A satellite image of a swirling hurricane Men with gas masks and protective suits on The planetary rover Sojourner A large group of refugees huddled together







It was born in a tropical breeze over the southern Caribbean Sea. By the time it drew its last breath in the Bahamas 13 days later, it had destroyed crops in three countries, wrecked five billion U.S. dollars’ worth of buildings, bridges and roads, left 3 million homeless, and killed 11,000—making a 1998 storm named Mitch the deadliest Atlantic Ocean hurricane since 1780.

Cyclones, typhoons, and willy-willies are names that are applied in different parts of the world to the same creatures: violent tropical ocean storms with winds spiraling around their chimney-like centers at speeds that can top 155 miles (250 kilometers) an hour.

Mariners fear those driving winds and the monster waves they produce. But hurricanes bring an even richer variety of terrors to those caught on land. Storm surge—the buildup of water at a storm’s center—can drown a coastline. Torrential rains may threaten communities hundreds of miles away from the point of landfall.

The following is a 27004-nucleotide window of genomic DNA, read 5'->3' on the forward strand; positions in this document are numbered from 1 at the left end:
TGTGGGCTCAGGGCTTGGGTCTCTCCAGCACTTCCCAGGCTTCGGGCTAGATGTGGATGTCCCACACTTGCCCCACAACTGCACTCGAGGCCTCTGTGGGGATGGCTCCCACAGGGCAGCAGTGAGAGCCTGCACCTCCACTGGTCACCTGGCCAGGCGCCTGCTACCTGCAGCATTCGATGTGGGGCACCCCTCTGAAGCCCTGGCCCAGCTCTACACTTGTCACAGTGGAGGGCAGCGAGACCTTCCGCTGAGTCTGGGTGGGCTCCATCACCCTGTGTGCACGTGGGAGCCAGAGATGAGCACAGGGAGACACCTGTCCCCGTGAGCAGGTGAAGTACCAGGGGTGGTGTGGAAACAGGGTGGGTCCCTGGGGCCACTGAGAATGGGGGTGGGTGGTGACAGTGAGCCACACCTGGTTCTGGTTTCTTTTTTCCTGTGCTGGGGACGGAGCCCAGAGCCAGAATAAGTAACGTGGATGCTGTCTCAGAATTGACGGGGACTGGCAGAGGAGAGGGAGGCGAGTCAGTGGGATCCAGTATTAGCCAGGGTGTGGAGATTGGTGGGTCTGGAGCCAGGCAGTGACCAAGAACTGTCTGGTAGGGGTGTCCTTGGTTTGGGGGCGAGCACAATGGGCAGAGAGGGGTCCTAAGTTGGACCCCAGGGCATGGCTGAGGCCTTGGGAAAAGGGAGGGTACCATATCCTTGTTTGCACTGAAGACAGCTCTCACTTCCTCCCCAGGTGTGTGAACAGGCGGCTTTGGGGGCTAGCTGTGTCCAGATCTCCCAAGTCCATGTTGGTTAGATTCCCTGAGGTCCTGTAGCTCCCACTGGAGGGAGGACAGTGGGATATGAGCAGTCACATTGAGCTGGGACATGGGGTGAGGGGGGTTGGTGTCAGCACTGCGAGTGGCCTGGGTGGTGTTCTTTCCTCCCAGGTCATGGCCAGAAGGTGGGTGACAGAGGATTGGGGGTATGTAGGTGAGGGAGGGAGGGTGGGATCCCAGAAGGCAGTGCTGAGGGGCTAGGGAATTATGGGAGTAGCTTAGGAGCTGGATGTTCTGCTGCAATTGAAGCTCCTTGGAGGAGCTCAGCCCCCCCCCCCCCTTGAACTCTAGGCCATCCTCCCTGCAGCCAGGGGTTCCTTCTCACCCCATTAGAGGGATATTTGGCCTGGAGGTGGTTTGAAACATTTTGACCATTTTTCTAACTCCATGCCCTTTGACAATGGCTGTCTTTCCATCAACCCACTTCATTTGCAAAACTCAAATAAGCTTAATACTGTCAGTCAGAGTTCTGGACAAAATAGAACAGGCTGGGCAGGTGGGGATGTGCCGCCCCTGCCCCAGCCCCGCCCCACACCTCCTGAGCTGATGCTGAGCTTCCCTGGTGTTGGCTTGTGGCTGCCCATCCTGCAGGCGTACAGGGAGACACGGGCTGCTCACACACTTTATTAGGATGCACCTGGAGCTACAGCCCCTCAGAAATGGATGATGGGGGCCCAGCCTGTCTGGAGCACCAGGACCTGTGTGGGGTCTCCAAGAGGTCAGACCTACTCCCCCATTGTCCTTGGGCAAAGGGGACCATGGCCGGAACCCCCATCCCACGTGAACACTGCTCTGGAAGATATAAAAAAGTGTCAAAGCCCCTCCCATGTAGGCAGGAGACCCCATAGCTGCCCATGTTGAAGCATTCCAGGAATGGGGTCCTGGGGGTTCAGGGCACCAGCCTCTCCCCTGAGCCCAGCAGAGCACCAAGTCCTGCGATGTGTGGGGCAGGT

During the past 30 years more U.S. hurricane deaths have resulted from rain-induced inland flooding than from storm surge. Hurricane Floyd in 1999 dumped rain on hundreds of miles of the east coast, resulting in an estimated 6 billion dollars in flood damages. All but 6 of 56 deaths were caused by flooding far from the point of impact. Thirteen states, ranging from Florida to Maine, were declared major disaster areas, with nearly 3 million people fleeing their homes in the largest peacetime evacuation in U.S. history.

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A satellite image of Hurricane Fran next to the Florida peninsula

Watch an animation showing how hurricanes form.

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Known as hurricanes in the western Atlantic and Caribbean, violent tropical storms are called typhoons in the western Pacific and willy-willies in Australia.

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